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Jackpot Harvesting Co. v. Superior Court

Opinion

JACKPOT HARVESTING COMPANY, INC., Petitioner, v. The SUPERIOR COURT of Monterey County, Respondent; Jose Roberto Lainez et al., Real Parties in Interest.

Patane Gumberg Avila, LLP, James K. Gumberg, Jennifer C. Owens, Salinas, for Petitioner Jackpot Harvesting Company, Inc. Karasik Law Firm, Gregory N. Karasik, Law Offices of Santos Gomez, Santos V. Gomez, Oxnard, Maria Esmeralda Vissuzi, for Real Parties in Interest Jose Roberto Lainez et al. Grower-Shipper Association of Central California, James Bogart, Western Growers Association, Jason Resnick, California Farm Bureau Federation, Carl Borden, Ventura County Agricultural Association, Robert Roy, Tanimura & Antle Fresh Foods, Inc., Carmen A. Ponce, Arnold & Porter Kaye Scholer LLP, Martin R. Glick, Christopher T. Scanlan, Nunes Cooling, Inc., Brett R. Harrell, for Amici Curiae on Behalf of Petitioner.

Patane Gumberg Avila, LLP, James K. Gumberg, Jennifer C. Owens, Salinas, for Petitioner Jackpot Harvesting Company, Inc.

Karasik Law Firm, Gregory N. Karasik, Law Offices of Santos Gomez, Santos V. Gomez, Oxnard, Maria Esmeralda Vissuzi, for Real Parties in Interest Jose Roberto Lainez et al.

Grower-Shipper Association of Central California, James Bogart, Western Growers Association, Jason Resnick, California Farm Bureau Federation, Carl Borden, Ventura County Agricultural Association, Robert Roy, Tanimura & Antle Fresh Foods, Inc., Carmen A. Ponce, Arnold & Porter Kaye Scholer LLP, Martin R. Glick, Christopher T. Scanlan, Nunes Cooling, Inc., Brett R. Harrell, for Amici Curiae on Behalf of Petitioner.

BAMATTRE-MANOUKIAN, J. Labor Code section 226.2, which became effective January 1, 2016, addresses the manner in which piece-rate employees are to be compensated for rest and recovery periods and other nonproductive time on the job (collectively, rest/NP time). Subdivision (b) of the statute (hereafter section 226.2(b) ) provides a safe harbor for an employer that, prior to 2016, failed to properly compensate its piece-rate workers for rest/NP time. Under section 226.2(b), an employer that pays its employees for previously unpaid rest/NP time accrued between July 1, 2012 and December 31, 2015, is entitled to assert “an affirmative defense to any claim or cause of action . based solely on the employer’s failure to timely pay the employee the compensation due for [rest/NP time] . for time periods prior to and including December 31, 2015.”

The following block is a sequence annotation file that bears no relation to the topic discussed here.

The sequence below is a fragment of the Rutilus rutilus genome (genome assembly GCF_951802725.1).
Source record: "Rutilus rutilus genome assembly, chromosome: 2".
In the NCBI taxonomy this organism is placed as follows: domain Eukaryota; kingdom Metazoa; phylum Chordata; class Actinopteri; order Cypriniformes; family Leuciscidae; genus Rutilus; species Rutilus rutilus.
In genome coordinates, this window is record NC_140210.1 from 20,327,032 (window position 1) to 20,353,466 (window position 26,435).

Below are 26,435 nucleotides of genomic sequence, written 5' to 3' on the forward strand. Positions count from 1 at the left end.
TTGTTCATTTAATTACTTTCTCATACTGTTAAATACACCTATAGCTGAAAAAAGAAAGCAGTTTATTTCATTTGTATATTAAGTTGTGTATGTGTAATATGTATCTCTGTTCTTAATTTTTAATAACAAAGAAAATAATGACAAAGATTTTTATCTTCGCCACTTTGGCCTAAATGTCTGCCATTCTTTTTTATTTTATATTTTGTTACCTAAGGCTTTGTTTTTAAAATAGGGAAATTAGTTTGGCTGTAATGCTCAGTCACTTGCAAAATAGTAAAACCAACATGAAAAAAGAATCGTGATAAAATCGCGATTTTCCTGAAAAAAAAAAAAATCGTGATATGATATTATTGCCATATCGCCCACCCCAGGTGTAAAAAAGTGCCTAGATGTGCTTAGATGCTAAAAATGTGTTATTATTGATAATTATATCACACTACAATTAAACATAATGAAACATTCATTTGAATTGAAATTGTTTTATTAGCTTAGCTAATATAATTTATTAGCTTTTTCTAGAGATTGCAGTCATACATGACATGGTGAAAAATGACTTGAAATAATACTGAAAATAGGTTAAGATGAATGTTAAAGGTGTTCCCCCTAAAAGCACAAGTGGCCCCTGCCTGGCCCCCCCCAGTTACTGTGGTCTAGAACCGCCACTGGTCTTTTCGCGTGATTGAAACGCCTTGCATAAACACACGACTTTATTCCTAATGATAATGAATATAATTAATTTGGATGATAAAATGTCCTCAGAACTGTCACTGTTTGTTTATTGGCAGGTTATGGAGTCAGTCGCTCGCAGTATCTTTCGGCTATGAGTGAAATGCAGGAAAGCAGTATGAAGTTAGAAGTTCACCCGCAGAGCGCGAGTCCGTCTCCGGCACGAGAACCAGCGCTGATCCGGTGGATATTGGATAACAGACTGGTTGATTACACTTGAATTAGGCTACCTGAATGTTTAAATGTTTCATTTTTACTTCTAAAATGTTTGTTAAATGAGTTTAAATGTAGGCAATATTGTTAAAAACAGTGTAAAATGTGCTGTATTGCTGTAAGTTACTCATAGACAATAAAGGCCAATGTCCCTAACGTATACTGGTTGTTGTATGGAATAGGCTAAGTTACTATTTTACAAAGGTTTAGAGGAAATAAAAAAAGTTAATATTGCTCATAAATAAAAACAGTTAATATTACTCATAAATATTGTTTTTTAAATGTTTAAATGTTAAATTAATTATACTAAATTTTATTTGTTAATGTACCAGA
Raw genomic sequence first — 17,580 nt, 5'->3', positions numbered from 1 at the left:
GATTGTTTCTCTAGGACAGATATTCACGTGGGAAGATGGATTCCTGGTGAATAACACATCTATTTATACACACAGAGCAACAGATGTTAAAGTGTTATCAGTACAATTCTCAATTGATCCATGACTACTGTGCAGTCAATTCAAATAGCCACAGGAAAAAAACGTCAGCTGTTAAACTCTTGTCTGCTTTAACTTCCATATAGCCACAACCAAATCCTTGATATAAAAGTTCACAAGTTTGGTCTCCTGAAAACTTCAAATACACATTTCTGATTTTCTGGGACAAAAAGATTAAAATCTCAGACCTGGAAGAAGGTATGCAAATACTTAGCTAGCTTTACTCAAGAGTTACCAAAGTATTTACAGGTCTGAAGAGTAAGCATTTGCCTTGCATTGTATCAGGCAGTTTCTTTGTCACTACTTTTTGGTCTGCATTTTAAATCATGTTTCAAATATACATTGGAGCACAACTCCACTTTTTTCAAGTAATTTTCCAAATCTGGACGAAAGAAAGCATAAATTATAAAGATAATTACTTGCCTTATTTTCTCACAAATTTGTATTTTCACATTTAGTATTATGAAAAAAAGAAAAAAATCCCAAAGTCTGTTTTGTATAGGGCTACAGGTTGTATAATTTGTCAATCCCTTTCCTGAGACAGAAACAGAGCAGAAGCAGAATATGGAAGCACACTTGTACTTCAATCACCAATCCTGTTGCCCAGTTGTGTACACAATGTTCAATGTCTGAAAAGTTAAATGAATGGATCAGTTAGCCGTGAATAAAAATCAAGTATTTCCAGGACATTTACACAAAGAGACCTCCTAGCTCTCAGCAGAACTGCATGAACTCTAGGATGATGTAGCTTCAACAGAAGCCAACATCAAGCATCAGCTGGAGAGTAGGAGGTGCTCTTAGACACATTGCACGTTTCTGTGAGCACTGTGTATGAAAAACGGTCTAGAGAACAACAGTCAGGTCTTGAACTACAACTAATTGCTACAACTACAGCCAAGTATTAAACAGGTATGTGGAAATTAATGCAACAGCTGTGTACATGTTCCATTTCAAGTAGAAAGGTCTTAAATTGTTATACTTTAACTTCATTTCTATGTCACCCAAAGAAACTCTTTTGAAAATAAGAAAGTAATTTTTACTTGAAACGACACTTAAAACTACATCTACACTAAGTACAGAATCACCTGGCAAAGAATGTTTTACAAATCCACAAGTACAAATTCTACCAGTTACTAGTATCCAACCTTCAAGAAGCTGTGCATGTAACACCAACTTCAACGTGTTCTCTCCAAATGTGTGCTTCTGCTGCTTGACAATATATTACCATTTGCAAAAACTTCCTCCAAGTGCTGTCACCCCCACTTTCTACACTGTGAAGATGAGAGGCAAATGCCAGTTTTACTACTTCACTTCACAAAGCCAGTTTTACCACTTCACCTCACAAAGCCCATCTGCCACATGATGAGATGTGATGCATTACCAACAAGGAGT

All statutory references are to the Labor Code unless otherwise specified.

In this case, we refer to section 226.2(b) as a “safe harbor” provision insofar as it affords an employer an affirmative defense to certain claims by piece-rate workers for unpaid rest/NP time when the employer complies with a number of specified conditions. In so doing, we acknowledge that a “safe harbor” statutory provision takes a number of different forms and therefore has various meanings. (See, e.g., Optimal Markets, Inc. v. Salant (2013) 221 Cal.App.4th 912, 920, 164 Cal.Rptr.3d 901 [Code Civ. Proc., 128.7 provides party a 30-day safe harbor to avoid sanctions by withdrawing improper pleading]; Bourgi v. West Covina Motors, Inc. (2008) 166 Cal.App.4th 1649, 1660, 83 Cal.Rptr.3d 758 [safe harbor provisions under Veh. Code, §§ 9990, 9991, for benefit of automobile dealers concerning minor repair damage to vehicles].)

This lawsuit concerns whether an employer complying with the requirements of section 226.2(b) has a safe harbor against any employee claims for rest/NP time accruing prior to and including December 31, 2015, or has an affirmative defense only to those claims accruing between July 1, 2012 and December 31, 2015. We will conclude that under the plain and unambiguous language of section 226.2(b), an employer complying with the statute has an affirmative defense against any employee claims for rest/NP time accruing prior to and including December 31, 2015.

I. INTRODUCTION

Employers in California—and, specifically, agricultural employers—are required to “authorize and permit all employees to take rest periods.” ( Cal. Code Regs. tit. 8, § 11140, subd. 12.) Agricultural employees working outdoors in temperatures exceeding 95 degrees Fahrenheit are entitled to a specified recovery period. ( Cal. Code Regs. tit. 8, § 3395, subd. (e)(6) [minimum 10-minute recovery period every two hours].) Under California law, mandated rest and recovery periods “shall be counted as hours worked, for which there shall be no deduction from wages.” (§ 226.7, subd. (d); see id. , subd. (c) [providing for penalties for an employer’s failure to provide mandated rest or recovery periods].) Further, where an employee’s work hours are separately classified by the employer as productive (directly compensated) or nonproductive (not compensated), an employer must still pay the employee for all hours worked; an employer may not simply divide the total hours worked into the amount the employee was paid for productive time to arrive at an average hourly wage. ( Armenta v. Osmose, Inc. (2005) 135 Cal.App.4th 314, 324, 37 Cal.Rptr.3d 460 ( Armenta ).)